Police say no decision on charges in Boston bus crash
In this photo released by the Boston Fire Department via Twitter, firemen work to remove injured passengers from a bus that hit an bridge as it traveled along Soldiers Field Road in the Allston neighborhood of Boston Saturday night, Feb. 2, 2013. Officials said the bus carryinyg 42 people was traveling from Harvard University home to Pennsylvania when it struck the overpass. (AP Photo/Boston Fire Department) Purchase photo reprints »
BOSTON (AP) — Police said Monday they have not decided whether to file charges or issue citations in connection with a weekend bus crash that injured 35 people who were part of a group from Pennsylvania visiting Harvard University.
A 17-year-old remained in critical condition and several other people were hospitalized with serious injuries. Police have not released their names.
The Calvary Coach bus slammed into a 10-foot-high overpass in Boston on Saturday night while returning to the Philadelphia area. The group included high school students and chaperones from a Destined for a Dream Foundation group based in Bristol, Pa.
State police spokesman David Procopio said Monday that the investigation continues and no decisions have been made on whether to charge or cite the bus driver, Samuel J. Jackson.
Destined for A Dream provides opportunities for at-risk youth in the Philadelphia area. The group’s executive director, Erica Waller-Hill, said the trip was the organization’s 15th college tour in four years.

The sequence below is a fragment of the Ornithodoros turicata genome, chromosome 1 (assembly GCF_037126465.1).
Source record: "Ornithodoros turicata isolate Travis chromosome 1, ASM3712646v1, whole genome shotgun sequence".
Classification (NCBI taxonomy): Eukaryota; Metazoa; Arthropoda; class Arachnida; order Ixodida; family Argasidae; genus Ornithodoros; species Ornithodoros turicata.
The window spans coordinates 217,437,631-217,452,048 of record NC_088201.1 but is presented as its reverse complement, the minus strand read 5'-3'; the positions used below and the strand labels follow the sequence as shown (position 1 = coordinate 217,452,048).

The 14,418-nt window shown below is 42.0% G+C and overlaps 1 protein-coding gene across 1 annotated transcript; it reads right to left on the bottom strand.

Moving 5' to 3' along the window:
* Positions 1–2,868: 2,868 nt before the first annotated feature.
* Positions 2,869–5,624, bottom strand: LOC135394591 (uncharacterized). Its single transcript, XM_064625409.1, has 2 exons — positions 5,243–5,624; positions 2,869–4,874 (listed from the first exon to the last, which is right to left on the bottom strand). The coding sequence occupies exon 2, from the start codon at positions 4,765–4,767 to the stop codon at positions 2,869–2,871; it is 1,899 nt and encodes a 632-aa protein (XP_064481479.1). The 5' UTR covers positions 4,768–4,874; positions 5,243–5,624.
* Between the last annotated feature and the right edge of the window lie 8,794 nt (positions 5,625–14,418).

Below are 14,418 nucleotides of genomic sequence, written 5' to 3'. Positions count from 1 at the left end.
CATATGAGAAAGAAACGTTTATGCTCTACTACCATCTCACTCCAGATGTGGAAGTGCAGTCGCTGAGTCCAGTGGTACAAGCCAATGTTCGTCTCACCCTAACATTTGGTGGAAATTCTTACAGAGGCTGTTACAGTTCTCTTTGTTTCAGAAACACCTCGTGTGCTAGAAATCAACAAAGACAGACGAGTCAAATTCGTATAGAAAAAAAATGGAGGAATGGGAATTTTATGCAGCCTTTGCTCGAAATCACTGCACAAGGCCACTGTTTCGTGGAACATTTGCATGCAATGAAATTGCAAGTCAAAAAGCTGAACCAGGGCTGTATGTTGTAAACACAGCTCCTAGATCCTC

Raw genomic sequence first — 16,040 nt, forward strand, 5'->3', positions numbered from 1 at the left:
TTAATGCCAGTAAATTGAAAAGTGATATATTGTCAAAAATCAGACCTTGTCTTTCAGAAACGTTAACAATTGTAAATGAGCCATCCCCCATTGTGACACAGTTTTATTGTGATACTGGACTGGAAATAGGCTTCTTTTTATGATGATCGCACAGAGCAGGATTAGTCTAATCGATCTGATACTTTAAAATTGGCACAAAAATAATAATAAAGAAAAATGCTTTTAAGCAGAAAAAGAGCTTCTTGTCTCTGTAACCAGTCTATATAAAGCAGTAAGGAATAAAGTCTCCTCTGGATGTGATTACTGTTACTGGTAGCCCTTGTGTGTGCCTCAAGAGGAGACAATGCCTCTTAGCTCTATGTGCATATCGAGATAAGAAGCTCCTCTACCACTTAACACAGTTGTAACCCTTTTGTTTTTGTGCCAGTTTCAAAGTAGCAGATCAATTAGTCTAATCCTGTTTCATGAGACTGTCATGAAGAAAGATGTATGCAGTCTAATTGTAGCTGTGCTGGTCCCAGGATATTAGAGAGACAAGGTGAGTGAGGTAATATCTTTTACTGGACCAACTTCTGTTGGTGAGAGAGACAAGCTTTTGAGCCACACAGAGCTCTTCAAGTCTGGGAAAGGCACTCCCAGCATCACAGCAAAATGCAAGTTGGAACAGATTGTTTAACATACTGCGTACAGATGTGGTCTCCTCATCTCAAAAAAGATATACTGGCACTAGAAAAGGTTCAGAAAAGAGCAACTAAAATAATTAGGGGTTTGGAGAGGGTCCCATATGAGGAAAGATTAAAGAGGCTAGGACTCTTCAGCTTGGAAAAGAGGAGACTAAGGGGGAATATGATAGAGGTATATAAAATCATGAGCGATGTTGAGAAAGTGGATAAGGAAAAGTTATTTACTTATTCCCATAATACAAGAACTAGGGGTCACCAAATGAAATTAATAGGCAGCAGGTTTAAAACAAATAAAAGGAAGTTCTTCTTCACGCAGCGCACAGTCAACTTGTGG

Waller-Hill declined to comment on the conditions of the injured, but she said she hopes everyone keeps them in their prayers.
“This is very difficult,” she said in an interview Monday. “They are all my babies, all of those students.”
Ray Talmedge, owner of the Philadelphia-based bus company, told WCAU-TV that Jackson looked down at his GPS and looked back up and saw the bridge but was too close to avoid hitting it. Talmedge declined to comment when reached by The Associated Press on Monday.
A listing for Jackson, who was not injured, rang unanswered Monday. Massachusetts state police said they could not comment on whether Jackson was looking at his GPS.
Some passengers were trapped for more than an hour as rescue crews worked to free them.
Authorities said the bus did not belong on Soldier’s Field Road, a major artery along the Charles River with a 10-foot height limit. Signs warning of the height restriction are “all over the place,” said Steve MacDonald, a spokesman for the Boston Fire Department.
The Facebook page of the Destined for a Dream Foundation said the trip to Harvard was to “visit the campus, sit with the office of cultural advancement, followed by a tour of the campus ... followed by Harvard Square (shopping, eating, site seeing...etc...) This should be a fun time for all!”
The accident caused only cosmetic damage to the bridge and road, which was reopened Sunday.
A spokeswoman for the state Department of Conservation and Recreation, which oversees the roadway and adjacent parkland, said raising the overpass heights would be impractical due to the cost and also because re-engineering the bridges would encroach on the scenic Charles River Esplanade, site of the renowned Boston Pops July 4th concert and other events.
The spokeswoman, SJ Port, said the agency plans to start a public information campaign later this week to remind motorists about the height restrictions.
The department had already planned the campaign for the spring but plans to move it up in light of the bus accident, Port said.